Pair Coaching
The road shows and program days were, by their nature, focused on education, and therefore allowed significant time for Qamp;A. Two types of question were commonly asked. The first highlighted the need for coaches to have a detailed understanding of BT's business. For example, coaches needed a deep knowledge of a specific area or about the levels of investment being made in specific projects. The second required the coach to have both deep knowledge of implementing Agile delivery and practical experience of addressing situations similar to that of BT.

To ensure such questions could be competently answered, a practice of quot;pair coachingquot; was introduced wherever possible, in which a BT coach and an Exoftware coach would work together to deliver an engagement. This accelerated the learning for both partners and specifically addressed BT#39;s need to build up internal capability. The success of this approach hinted at the solutions for our quot;lumpy jamquot; shortage.

A drive was started to identify and recruit new coaches from within BT's software development teams. The priority was to find people who were passionate and enthusiastic about Agile delivery, had experience of applying it, and had coaching abilities. The coaching team grew quickly from six to 12 coaches and the range of backgrounds and experience across the team also increased. During a road trip to Dublin designed to help the team gel, a program of workshops focused on key issues the team would have to address such as the role of coaches, celebrating successes already achieved, and focusing on the understanding of the underlying values and principles of Agile delivery and how these might be applied in different situations.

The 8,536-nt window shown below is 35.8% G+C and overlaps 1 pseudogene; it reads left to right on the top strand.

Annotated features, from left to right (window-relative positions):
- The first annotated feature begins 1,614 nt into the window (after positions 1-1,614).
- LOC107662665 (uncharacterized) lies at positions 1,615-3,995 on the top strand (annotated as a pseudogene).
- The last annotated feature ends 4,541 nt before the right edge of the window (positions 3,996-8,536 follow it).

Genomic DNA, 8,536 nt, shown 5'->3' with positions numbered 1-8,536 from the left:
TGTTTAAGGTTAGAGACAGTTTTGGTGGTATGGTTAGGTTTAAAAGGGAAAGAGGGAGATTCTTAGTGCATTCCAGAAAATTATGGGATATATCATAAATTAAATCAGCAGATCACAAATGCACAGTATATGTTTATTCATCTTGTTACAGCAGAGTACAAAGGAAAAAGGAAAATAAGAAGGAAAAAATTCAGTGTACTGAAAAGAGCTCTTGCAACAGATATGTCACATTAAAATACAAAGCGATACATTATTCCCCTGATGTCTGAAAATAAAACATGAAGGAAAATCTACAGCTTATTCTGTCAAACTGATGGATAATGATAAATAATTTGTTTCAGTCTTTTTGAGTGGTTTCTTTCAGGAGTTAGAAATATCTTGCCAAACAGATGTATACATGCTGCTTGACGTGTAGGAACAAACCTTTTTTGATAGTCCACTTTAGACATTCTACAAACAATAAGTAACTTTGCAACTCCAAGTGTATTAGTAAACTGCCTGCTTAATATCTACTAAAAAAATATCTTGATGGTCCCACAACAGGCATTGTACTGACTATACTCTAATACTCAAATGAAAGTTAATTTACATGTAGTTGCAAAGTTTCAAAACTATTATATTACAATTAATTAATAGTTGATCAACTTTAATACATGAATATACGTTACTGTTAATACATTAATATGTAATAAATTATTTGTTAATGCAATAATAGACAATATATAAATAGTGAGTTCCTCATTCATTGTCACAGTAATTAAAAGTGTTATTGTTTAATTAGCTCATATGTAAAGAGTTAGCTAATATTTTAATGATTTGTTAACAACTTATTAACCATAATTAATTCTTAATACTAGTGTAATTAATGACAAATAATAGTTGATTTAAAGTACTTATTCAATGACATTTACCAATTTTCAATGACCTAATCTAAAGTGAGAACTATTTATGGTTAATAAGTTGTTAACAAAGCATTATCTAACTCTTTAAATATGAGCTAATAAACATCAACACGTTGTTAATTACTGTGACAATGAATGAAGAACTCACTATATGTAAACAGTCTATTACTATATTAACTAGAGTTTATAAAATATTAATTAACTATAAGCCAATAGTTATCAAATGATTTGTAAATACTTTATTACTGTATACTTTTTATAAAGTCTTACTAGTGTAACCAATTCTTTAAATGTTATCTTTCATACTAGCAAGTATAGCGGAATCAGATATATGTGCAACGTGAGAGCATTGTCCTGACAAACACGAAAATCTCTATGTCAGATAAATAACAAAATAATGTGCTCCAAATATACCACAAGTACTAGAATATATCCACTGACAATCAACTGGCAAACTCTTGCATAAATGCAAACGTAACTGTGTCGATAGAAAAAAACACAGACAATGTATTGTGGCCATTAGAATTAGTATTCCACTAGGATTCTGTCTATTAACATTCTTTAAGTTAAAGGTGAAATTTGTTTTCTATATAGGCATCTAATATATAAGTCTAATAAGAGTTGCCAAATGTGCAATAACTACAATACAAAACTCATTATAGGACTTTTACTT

Apprentice Coaching
Previously pair coaching had involved people with equal, but different, experience working together. To help develop new coaches, experienced coaches would now be paired with apprentice coaches. This approach allowed BT's new coaches to get involved immediately, taking on a greater level of responsibility over time as their experience grew. A number of other practices were used to support the now growing group. These included daily stand-ups, regular release planning, knowledge share events and facilitation skills courses.